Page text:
Have you heard anything about schools in your corner of the globe no longer teaching students to memorize their twelve times tables?
I recently read a column by EEtimes' Chief International Correspondent, Junko Yoshida: Alexa: Secret Agent or Double-Agent?. Junko's column was particularly prescient and timely in the light of this article from The Guardian telling how German parents have been instructed to disable or destroy a smart doll that can be used to illegally spy on children (yet another case where the product's creators made no effort regarding security).
But that's not what I wanted to talk about here. As part of her column, Junko commented as follows:
The new generation of kids, as I learned recently, donít memorize the multiplication tables in school. Why bother when you can just Google: "Hey Google, whatís 5 times 7?" If I were a 7-year-old today, I might consider Google Home my best friend.
Even the suggestion of this terrifies me to my core. Before I perform any calculation using a calculator, computer, or other apparatus, I first rough it out in my head, rounding some values up and others down to at least get a ballpark result against which I can compare my machine-generated result.
I canít even conceive being able to function without being able to call up my "twelve times tables" in my noggin. It's OK to use machines to make things easier so long as we know how to do things without them, but if we hand even the most rudimentary of skills over to machines, what are we going to do if -- as in the 1909 story by E.M.Forrester -- The Machine Stops?
I'm also reminded of the short story A Feeling of Power by Isaac Asimov. First appearing in the February 1958 issue of If: Worlds of Science Fiction, this tale tells of a distant future in which people are so reliant on computers that they've forgotten the fundamentals of mathematics.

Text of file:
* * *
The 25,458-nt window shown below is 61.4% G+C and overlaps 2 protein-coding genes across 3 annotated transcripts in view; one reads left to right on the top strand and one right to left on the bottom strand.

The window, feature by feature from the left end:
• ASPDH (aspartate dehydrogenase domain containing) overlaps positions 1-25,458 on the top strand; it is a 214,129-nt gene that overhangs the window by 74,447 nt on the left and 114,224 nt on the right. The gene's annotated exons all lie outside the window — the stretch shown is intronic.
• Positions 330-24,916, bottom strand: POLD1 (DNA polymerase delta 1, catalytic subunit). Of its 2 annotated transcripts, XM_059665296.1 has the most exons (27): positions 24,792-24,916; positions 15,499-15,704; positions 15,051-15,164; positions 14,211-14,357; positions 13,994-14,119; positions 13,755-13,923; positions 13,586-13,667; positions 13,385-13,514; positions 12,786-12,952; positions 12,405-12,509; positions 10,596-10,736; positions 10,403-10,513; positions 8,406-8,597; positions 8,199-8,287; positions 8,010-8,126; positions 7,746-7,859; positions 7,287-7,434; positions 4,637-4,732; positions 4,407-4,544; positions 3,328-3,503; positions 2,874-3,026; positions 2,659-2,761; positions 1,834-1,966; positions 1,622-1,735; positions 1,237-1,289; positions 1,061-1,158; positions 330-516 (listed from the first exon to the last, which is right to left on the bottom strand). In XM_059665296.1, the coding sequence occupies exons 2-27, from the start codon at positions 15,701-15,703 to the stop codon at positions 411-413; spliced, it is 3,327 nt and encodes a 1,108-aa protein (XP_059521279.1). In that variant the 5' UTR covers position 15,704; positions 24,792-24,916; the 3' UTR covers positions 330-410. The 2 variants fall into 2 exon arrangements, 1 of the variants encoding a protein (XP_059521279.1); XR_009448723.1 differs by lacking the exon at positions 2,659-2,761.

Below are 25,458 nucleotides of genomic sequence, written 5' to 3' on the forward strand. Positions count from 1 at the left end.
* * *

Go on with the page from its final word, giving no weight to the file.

In this somewhat bleak society, humans are in a prolonged war with an alien race. A low-grade technician discovers how to reverse-engineer what calculators do and to perform simple math operations like addition, subtraction, multiplication, and division using pencil-and-paper. As soon as he makes his discovery public, the military appropriate it with the idea of creating large numbers of missiles controlled by people as opposed to the existing, more-expensive, computer-controlled variety (you can read this story online by clicking here).
I understand that all of this may appear to be totally improbable, but it wasn't all that long ago that almost everyone on the planet (apart from my father when we were going on holiday) knew how to read a map. It strikes me that I now know a bunch of 20-year-olds who could not read a map if their lives depended on it. They canít even describe (using words like "Get on Highway 72 going east, then take Highway 431 south, then...") how to get to the other side of town. Furthermore, if you try to give them verbal directions in this manner, their eyes glaze over. All they can do is plug an address into their GPS and hope it doesnít lie to them.
Have you heard anything about schools in your corner of the globe no longer teaching students to memorize their twelve times tables (please, please tell me this isnít true)?
— Max Maxfield, Editor of All Things Fun & Interesting